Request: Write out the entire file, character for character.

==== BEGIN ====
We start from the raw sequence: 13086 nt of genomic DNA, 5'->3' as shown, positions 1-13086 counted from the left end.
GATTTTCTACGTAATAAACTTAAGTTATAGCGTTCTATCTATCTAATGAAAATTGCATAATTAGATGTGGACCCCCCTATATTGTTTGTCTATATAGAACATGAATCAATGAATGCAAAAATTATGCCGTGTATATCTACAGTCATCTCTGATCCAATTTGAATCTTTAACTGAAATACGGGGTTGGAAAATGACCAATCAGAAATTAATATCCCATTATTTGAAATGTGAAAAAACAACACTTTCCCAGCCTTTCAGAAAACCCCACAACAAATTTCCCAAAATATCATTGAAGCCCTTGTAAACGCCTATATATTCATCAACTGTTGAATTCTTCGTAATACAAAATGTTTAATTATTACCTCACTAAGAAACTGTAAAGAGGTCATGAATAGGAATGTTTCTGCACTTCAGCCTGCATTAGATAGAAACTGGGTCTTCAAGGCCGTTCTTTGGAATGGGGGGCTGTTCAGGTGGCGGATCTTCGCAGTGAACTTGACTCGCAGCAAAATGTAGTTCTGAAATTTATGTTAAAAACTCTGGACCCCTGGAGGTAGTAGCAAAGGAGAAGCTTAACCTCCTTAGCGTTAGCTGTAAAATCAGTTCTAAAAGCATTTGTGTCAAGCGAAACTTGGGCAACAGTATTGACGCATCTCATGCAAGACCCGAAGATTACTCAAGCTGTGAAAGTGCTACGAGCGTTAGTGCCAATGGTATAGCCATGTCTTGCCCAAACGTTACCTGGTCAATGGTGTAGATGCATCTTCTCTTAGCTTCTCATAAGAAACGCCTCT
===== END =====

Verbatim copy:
We start from the raw sequence: 13086 nt of genomic DNA, 5'->3' as shown, positions 1-13086 counted from the left end.
GATTTTCTACGTAATAAACTTAAGTTATAGCGTTCTATCTATCTAATGAAAATTGCATAATTAGATGTGGACCCCCCTATATTGTTTGTCTATATAGAACATGAATCAATGAATGCAAAAATTATGCCGTGTATATCTACAGTCATCTCTGATCCAATTTGAATCTTTAACTGAAATACGGGGTTGGAAAATGACCAATCAGAAATTAATATCCCATTATTTGAAATGTGAAAAAACAACACTTTCCCAGCCTTTCAGAAAACCCCACAACAAATTTCCCAAAATATCATTGAAGCCCTTGTAAACGCCTATATATTCATCAACTGTTGAATTCTTCGTAATACAAAATGTTTAATTATTACCTCACTAAGAAACTGTAAAGAGGTCATGAATAGGAATGTTTCTGCACTTCAGCCTGCATTAGATAGAAACTGGGTCTTCAAGGCCGTTCTTTGGAATGGGGGGCTGTTCAGGTGGCGGATCTTCGCAGTGAACTTGACTCGCAGCAAAATGTAGTTCTGAAATTTATGTTAAAAACTCTGGACCCCTGGAGGTAGTAGCAAAGGAGAAGCTTAACCTCCTTAGCGTTAGCTGTAAAATCAGTTCTAAAAGCATTTGTGTCAAGCGAAACTTGGGCAACAGTATTGACGCATCTCATGCAAGACCCGAAGATTACTCAAGCTGTGAAAGTGCTACGAGCGTTAGTGCCAATGGTATAGCCATGTCTTGCCCAAACGTTACCTGGTCAATGGTGTAGATGCATCTTCTCTTAGCTTCTCATAAGAAACGCCTCT